Hi, Bryan Here….


Wes Anderson is back to the live action format with his new quirky coming of age film, Moonrise Kingdom.  I can always tell a Wes Anderson film from any other films.  The camera angles, the oddball characters, the musical cues with the slow-motion action, and how every character puts their emotions on the frontline makes up the guts and glory of a Wes Anderson film.  Some people might find all this obnoxious, but Moonrise Kingdom, with its two tween stars, everything seems to work flawlessly.




I don’t know Wes Anderson personally, but I really think the kid character in the film, Sam Shakusky could have been Wes Anderson growing up.  After all, I think Anderson is still a kid at heart trapped inside a brilliant adult filmmaker’s body.  The way he tells his stories are so whimsical and full of youthful adventures and romance.  Moonrise Kingdom shows us, just that, and this time with actual kids, rather than Anderson’s previous films.  If you aren’t already a fan of Wes Anderson’s world by now, after viewing Moonrise Kingdom, you will be.

Moonrise Kingdom starts out much like the rest of his films with a narrator telling us where we are and setting us up for the story by introducing locations and characters.  We find out we are on a very small island near the New England states with a very large and destructive storm nearing the island.  The film follows the young Sam Shakusky (newcomer Jared Gilman), who is has quit his Scout Troop due to the other scouts tormenting him and escaped to live in the woods. We find out that this escape was planned from months ago with his young sweetheart girlfriend, Suzy Bishop (newcomer Kara Hayward).  Suzy and Sam are both loners and oddballs who have been writing letters of their love for one another and their escape to live together for some time. Their letters to each other give us their personal details of their sordid lives and their desire to live with each other away from the island.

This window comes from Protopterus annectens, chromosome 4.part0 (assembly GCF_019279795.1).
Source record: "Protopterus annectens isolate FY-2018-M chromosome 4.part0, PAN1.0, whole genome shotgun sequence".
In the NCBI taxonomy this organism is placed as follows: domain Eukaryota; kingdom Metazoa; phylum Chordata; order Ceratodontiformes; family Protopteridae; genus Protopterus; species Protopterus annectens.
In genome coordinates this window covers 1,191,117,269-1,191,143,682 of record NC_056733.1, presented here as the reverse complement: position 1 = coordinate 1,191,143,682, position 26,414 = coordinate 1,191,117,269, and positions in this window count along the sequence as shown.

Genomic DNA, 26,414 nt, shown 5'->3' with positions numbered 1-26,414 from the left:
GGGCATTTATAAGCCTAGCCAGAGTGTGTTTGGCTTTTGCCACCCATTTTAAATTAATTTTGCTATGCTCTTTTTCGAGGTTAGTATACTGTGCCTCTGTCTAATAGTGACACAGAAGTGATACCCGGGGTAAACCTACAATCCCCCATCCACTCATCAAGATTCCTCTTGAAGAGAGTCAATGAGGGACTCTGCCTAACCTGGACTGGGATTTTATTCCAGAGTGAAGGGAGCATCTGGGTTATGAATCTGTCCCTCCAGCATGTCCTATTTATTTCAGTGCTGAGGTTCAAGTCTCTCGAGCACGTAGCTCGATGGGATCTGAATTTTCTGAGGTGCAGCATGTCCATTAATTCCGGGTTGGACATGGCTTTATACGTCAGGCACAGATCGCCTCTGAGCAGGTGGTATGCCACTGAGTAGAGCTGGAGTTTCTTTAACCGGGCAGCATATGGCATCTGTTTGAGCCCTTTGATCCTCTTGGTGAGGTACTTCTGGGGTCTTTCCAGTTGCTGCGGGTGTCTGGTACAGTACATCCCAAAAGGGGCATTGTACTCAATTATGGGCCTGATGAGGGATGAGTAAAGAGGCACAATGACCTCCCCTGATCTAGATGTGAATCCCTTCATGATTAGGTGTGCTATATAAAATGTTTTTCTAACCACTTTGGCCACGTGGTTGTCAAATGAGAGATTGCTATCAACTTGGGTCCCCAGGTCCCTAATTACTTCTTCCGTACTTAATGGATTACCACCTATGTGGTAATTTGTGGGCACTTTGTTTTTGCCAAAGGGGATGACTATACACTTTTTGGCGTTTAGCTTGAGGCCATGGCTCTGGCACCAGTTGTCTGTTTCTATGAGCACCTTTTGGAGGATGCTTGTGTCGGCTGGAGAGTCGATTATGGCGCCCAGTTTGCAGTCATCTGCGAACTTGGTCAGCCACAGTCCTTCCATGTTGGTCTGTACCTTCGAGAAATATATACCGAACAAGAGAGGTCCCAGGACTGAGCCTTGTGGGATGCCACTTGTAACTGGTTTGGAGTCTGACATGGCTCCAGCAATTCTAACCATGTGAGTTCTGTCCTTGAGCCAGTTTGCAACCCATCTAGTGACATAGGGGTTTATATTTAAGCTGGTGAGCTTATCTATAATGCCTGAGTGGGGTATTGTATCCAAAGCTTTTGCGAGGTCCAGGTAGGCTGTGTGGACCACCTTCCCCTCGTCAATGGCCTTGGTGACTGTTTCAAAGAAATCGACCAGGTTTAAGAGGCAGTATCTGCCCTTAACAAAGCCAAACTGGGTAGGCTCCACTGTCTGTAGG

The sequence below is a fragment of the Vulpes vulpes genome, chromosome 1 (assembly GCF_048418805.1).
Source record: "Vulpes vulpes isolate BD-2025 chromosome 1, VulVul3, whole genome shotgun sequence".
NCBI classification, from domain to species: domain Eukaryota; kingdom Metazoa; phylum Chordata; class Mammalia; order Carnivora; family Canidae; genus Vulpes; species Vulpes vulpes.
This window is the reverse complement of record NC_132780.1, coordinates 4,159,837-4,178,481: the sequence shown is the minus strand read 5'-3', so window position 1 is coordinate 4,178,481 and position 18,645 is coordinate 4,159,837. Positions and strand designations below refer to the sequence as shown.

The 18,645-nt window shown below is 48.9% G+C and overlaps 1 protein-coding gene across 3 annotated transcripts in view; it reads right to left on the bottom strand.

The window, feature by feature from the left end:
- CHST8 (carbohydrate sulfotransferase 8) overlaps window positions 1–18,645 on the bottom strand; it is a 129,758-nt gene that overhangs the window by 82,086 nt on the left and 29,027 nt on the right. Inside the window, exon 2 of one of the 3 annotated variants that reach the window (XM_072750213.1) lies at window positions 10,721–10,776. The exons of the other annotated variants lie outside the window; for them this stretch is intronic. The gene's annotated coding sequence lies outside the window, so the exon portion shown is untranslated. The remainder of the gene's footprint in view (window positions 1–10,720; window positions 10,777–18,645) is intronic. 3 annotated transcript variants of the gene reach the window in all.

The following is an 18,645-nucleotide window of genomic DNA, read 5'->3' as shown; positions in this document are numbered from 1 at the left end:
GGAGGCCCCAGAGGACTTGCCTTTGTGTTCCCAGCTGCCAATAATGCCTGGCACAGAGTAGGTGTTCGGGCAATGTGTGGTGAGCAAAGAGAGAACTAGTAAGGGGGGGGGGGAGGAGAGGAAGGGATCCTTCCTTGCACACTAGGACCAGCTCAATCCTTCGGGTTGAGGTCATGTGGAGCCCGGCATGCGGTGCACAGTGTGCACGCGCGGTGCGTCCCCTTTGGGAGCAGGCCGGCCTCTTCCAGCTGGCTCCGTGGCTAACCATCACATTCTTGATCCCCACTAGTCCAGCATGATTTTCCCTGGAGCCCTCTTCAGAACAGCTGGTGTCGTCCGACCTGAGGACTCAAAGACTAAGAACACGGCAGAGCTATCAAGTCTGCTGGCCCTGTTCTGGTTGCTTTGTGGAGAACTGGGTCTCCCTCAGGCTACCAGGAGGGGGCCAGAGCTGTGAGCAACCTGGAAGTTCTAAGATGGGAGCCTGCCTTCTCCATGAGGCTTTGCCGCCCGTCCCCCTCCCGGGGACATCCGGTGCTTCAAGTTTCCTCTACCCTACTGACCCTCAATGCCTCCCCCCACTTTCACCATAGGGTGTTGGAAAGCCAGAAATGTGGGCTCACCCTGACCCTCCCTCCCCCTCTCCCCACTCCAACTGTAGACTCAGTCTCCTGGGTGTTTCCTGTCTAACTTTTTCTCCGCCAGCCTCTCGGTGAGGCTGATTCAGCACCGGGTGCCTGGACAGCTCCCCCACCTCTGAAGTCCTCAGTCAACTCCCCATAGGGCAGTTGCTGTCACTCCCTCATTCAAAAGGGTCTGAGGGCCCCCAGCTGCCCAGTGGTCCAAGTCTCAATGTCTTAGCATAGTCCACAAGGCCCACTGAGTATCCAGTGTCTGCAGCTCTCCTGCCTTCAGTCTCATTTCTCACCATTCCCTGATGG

The two meet at their secret location described in their letters and they set out to live in the wilderness armed with food, binoculars, sci-fi books, a French pop record, a pet cat, and a pair of scissors.  Sam is an exceptional scout and shows us he has great knowledge of camping and providing food and shelter for his one true soul mate, while Suzy stands by her beau no matter the cost.  The two lovebirds are pursued by Randy (Edward Norton), the leader of the Scout Troop and the rest of the scouts, Captain Sharp (Bruce Willis), who is seemingly the only law enforcement on the island, and Suzy’s dejected and miserable parents, Walt (Billy Murray) and Laura who are both lawyers and unfaithful to each other.